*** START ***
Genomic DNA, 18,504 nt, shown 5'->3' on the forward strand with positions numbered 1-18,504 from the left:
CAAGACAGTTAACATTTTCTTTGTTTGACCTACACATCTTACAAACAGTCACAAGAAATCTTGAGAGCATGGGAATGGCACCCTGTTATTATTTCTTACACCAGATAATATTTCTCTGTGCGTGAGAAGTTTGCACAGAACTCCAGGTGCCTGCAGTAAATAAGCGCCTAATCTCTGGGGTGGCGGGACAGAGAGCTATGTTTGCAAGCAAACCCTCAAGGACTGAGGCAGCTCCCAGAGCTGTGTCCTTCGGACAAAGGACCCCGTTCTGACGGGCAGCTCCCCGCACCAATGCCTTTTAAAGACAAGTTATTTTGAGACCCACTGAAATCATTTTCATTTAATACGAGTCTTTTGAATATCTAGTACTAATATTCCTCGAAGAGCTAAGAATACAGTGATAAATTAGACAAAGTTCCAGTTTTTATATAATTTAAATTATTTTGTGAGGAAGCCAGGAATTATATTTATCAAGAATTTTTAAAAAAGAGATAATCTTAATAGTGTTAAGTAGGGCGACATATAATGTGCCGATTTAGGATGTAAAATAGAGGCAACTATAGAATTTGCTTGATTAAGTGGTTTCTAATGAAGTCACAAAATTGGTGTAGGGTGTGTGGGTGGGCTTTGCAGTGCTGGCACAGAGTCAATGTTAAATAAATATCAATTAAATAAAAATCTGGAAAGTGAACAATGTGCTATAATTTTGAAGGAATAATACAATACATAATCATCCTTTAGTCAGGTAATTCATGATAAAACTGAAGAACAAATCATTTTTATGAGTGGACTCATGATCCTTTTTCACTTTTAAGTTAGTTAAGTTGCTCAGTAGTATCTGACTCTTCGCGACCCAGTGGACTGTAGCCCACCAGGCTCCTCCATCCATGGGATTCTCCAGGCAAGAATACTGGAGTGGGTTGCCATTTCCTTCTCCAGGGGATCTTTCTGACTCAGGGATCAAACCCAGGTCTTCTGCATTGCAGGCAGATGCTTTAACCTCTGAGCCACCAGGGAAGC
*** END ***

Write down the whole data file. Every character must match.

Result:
Genomic DNA, 18,504 nt, shown 5'->3' on the forward strand with positions numbered 1-18,504 from the left:
CAAGACAGTTAACATTTTCTTTGTTTGACCTACACATCTTACAAACAGTCACAAGAAATCTTGAGAGCATGGGAATGGCACCCTGTTATTATTTCTTACACCAGATAATATTTCTCTGTGCGTGAGAAGTTTGCACAGAACTCCAGGTGCCTGCAGTAAATAAGCGCCTAATCTCTGGGGTGGCGGGACAGAGAGCTATGTTTGCAAGCAAACCCTCAAGGACTGAGGCAGCTCCCAGAGCTGTGTCCTTCGGACAAAGGACCCCGTTCTGACGGGCAGCTCCCCGCACCAATGCCTTTTAAAGACAAGTTATTTTGAGACCCACTGAAATCATTTTCATTTAATACGAGTCTTTTGAATATCTAGTACTAATATTCCTCGAAGAGCTAAGAATACAGTGATAAATTAGACAAAGTTCCAGTTTTTATATAATTTAAATTATTTTGTGAGGAAGCCAGGAATTATATTTATCAAGAATTTTTAAAAAAGAGATAATCTTAATAGTGTTAAGTAGGGCGACATATAATGTGCCGATTTAGGATGTAAAATAGAGGCAACTATAGAATTTGCTTGATTAAGTGGTTTCTAATGAAGTCACAAAATTGGTGTAGGGTGTGTGGGTGGGCTTTGCAGTGCTGGCACAGAGTCAATGTTAAATAAATATCAATTAAATAAAAATCTGGAAAGTGAACAATGTGCTATAATTTTGAAGGAATAATACAATACATAATCATCCTTTAGTCAGGTAATTCATGATAAAACTGAAGAACAAATCATTTTTATGAGTGGACTCATGATCCTTTTTCACTTTTAAGTTAGTTAAGTTGCTCAGTAGTATCTGACTCTTCGCGACCCAGTGGACTGTAGCCCACCAGGCTCCTCCATCCATGGGATTCTCCAGGCAAGAATACTGGAGTGGGTTGCCATTTCCTTCTCCAGGGGATCTTTCTGACTCAGGGATCAAACCCAGGTCTTCTGCATTGCAGGCAGATGCTTTAACCTCTGAGCCACCAGGGAAGC